DAPA-HF heralds new era of heart failure treatment with dapagliflozin
The sodium-glucose co-transporter 2 (SGLT2) inhibitor dapagliflozin significantly reduces the risk of death and hospitalization in patients with heart failure (HF) with reduced ejection fraction (rEF) regardless of whether they have type 2 diabetes mellitus (T2DM), the DAPA-HF trial has shown.
“SGLT2 inhibitors, including dapagliflozin, were previously shown to reduce the risk of HF in patients with T2DM. The DAPA-HF trial investigated whether dapagliflozin is also useful in treating HF, even in patients without T2DM,” said principal investigator Professor John McMurray of the University of Glasgow, Glasgow, UK, at the European Society of Cardiology (ESC) Congress 2019 and World Congress of Cardiology (WCC) 2019.
“The most important finding of the DAPA-HF trial is the benefit of dapagliflozin in patients without diabetes. This is truly a HF treatment and not just a drug for diabetes,” said McMurray.
The DAPA-HF trial recruited 4,744 HFrEF patients with (n=2,139) or without diabetes (n=2,605) from 20 countries. The patients were randomized to receive dapagliflozin 10 mg once daily or placebo, in addition to standard-of-care therapy.
At baseline, a majority of patients in both groups were on a diuretic (93 percent in the dapagliflozin group vs 94 percent in the placebo group) and a beta-blocker (96 percent in both groups). Seventy-one percent and 56 percent of patients in both groups were on a mineralocorticoid receptor antagonist and an angiotensin-converting enzyme inhibitor, respectively, while 28 percent vs 27 percent were on an angiotensin-receptor blocker and 11 percent were on an angiotensin receptor-neprilysin inhibitor (ARNI).
After a median follow-up of 18.2 months, a significant 26 percent relative risk reduction and 4.9 percent absolute risk reduction was observed with dapagliflozin vs placebo in the primary composite endpoint of cardiovascular (CV) death, HF hospitalization and urgent HF visit (16.3 percent vs 21.2 percent; hazard ratio [HR], 0.74; 95 percent confidence interval [CI], 0.65 to 0.85; p=0.00001; number needed to treat, 21).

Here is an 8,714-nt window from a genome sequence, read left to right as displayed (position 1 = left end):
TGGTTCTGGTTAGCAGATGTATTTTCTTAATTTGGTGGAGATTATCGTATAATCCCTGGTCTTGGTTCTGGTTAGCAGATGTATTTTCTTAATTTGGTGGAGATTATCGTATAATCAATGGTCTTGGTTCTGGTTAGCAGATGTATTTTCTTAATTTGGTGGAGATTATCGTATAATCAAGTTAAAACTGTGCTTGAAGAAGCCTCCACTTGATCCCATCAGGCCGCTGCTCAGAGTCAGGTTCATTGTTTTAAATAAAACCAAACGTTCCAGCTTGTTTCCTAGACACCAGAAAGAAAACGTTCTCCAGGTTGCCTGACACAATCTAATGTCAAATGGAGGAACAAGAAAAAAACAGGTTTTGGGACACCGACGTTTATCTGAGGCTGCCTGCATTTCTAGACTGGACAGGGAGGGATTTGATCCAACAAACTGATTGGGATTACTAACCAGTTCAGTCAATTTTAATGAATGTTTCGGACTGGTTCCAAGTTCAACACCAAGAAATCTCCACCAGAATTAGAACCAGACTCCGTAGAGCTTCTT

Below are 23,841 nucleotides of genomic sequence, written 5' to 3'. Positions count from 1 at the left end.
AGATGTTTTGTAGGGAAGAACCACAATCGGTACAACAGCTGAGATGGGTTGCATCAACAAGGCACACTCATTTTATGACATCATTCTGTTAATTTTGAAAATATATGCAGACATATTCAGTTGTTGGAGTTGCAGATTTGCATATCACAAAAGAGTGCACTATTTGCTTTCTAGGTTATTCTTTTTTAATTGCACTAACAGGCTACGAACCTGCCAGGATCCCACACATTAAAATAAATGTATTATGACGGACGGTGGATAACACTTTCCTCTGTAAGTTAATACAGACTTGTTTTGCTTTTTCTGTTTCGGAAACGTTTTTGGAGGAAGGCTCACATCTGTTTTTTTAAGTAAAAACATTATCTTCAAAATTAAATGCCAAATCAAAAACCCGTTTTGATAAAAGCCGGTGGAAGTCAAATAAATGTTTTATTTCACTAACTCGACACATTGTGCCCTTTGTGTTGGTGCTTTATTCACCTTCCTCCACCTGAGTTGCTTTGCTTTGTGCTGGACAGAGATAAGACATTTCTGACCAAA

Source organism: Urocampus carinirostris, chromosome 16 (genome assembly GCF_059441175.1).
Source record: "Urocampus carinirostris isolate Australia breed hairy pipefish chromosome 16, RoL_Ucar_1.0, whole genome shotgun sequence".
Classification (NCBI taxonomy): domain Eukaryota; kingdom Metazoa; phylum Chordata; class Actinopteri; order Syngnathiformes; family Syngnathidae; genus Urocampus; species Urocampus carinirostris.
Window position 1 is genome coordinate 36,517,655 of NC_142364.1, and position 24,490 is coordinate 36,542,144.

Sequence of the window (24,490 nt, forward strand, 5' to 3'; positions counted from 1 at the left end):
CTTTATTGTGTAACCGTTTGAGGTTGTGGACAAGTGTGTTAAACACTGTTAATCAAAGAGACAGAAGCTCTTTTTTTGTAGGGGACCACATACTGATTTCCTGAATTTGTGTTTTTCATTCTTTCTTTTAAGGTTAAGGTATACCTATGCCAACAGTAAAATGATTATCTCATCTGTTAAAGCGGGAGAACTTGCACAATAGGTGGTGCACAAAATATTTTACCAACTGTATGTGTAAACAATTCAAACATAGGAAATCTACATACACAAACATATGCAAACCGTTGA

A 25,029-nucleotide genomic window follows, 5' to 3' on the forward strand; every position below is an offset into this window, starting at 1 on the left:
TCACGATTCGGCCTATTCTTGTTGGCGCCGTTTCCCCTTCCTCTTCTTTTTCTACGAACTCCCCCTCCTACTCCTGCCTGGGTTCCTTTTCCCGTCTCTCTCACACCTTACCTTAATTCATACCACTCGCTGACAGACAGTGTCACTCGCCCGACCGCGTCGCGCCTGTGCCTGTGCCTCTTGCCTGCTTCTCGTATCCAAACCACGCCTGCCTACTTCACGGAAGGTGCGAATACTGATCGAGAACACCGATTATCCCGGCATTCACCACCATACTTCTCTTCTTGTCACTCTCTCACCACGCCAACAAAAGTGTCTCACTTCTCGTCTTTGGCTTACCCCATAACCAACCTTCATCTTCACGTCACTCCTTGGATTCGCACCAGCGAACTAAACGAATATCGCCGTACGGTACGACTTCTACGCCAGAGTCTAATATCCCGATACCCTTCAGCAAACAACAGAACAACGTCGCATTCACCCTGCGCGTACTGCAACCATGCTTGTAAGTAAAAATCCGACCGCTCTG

“Importantly, the benefits were consistent regardless of T2DM status at baseline [HR for T2DM patients, 0.75; 95 percent CI, 0.63 to 0.90; HR for patients without T2DM, 0.73; 95 percent CI, 0.60 to 0.88],” highlighted McMurray. “Consistent benefits were observed across other important subgroups, including in patients with or without ARNI use [HR, 0.75 (95 percent CI, 0.50 to 1.13) and 0.74 (95 percent CI, 0.65, 0.86), respectively].”
Analysis of individual components of the primary endpoint showed significant reductions with dapagliflozin vs placebo in rates of worsening HF events (ie, HF hospitalization or urgent HF visit) (10.0 percent vs 13.7 percent; HR, 0.70; 95 percent CI, 0.59 to 0.83; p<0.001) as well as CV death (9.6 percent vs 11.5 percent; HR, 0.82; 95 percent CI, 0.69 to 0.98; p=0.03).
“Moreover, the risk of all-cause mortality was reduced by 17 percent with dapagliflozin vs placebo [HR, 0.83; 95 percent CI, 0.71 to 0.97; p=0.022],” said McMurray. “Worsening of renal function was noted in 1.2 percent vs 1.6 percent of the patients, respectively [HR, 0.71; 95 percent CI, 0.44 to 1.16; p=0.17].”
In terms of HF symptoms, more patients receiving dapagliflozin vs placebo had improvements as assessed by the Kansas City Cardiomyopathy Questionnaire (mean change from baseline to 8 months, +6.1 vs +3.3; p<0.001; ≥5 points improvement, 58 percent vs 51 percent; odds ratio [OR], 1.15; 95 percent CI, 1.08 to 1.23; p<0.001; ≥5 points deterioration, 25 percent vs 33 percent; OR, 0.84; 95 percent CI, 0.78 to 0.90; p<0.001).
The adverse event (AE) profile was generally comparable between the dapagliflozin and placebo groups. No significant differences were noted for volume depletion (7.5 percent vs 6.8 percent; p=0.4) and renal dysfunction (6.5 percent vs 7.2 percent; p=0.36). Major hypoglycaemia, as well as lower limb amputation and fracture, were infrequent in both groups.
“Dapagliflozin was well tolerated. Rates of treatment discontinuation due to AEs were low in both groups [4.7 percent with dapagliflozin vs 4.9 percent with placebo; p=0.79],” noted McMurray.
“Results of the DAPA-HF trial mark a new era of HF treatment,” said discussant Professor Marco Metra of the University of Brescia, Brescia, Italy. “Notably, the curves of the primary endpoint and worsening HF events diverged early. The HRs of the primary and key secondary endpoints in DAPA-HF were comparable to, if not better than, those in major positive trials of HFrEF pharmacological therapy in recent years.”